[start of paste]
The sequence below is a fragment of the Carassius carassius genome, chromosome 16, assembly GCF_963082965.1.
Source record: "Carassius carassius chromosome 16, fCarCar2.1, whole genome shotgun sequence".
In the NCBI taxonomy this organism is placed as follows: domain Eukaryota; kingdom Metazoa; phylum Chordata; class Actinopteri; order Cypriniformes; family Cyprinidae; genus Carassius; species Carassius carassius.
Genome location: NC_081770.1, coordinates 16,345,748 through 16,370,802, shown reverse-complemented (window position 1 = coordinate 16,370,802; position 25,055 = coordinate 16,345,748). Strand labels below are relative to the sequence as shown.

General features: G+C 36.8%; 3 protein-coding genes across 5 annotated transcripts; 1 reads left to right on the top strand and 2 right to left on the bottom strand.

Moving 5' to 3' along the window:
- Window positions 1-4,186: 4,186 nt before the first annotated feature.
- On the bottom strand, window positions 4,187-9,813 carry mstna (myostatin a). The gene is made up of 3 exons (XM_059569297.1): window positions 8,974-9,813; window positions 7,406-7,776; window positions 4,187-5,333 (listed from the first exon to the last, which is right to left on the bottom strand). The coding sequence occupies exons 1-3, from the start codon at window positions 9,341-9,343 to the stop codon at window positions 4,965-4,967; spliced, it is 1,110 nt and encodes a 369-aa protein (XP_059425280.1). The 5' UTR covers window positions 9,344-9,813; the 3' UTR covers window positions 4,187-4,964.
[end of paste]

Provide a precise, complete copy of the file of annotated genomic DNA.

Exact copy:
The sequence below is a fragment of the Carassius carassius genome, chromosome 16, assembly GCF_963082965.1.
Source record: "Carassius carassius chromosome 16, fCarCar2.1, whole genome shotgun sequence".
In the NCBI taxonomy this organism is placed as follows: domain Eukaryota; kingdom Metazoa; phylum Chordata; class Actinopteri; order Cypriniformes; family Cyprinidae; genus Carassius; species Carassius carassius.
Genome location: NC_081770.1, coordinates 16,345,748 through 16,370,802, shown reverse-complemented (window position 1 = coordinate 16,370,802; position 25,055 = coordinate 16,345,748). Strand labels below are relative to the sequence as shown.

General features: G+C 36.8%; 3 protein-coding genes across 5 annotated transcripts; 1 reads left to right on the top strand and 2 right to left on the bottom strand.

Moving 5' to 3' along the window:
- Window positions 1-4,186: 4,186 nt before the first annotated feature.
- On the bottom strand, window positions 4,187-9,813 carry mstna (myostatin a). The gene is made up of 3 exons (XM_059569297.1): window positions 8,974-9,813; window positions 7,406-7,776; window positions 4,187-5,333 (listed from the first exon to the last, which is right to left on the bottom strand). The coding sequence occupies exons 1-3, from the start codon at window positions 9,341-9,343 to the stop codon at window positions 4,965-4,967; spliced, it is 1,110 nt and encodes a 369-aa protein (XP_059425280.1). The 5' UTR covers window positions 9,344-9,813; the 3' UTR covers window positions 4,187-4,964.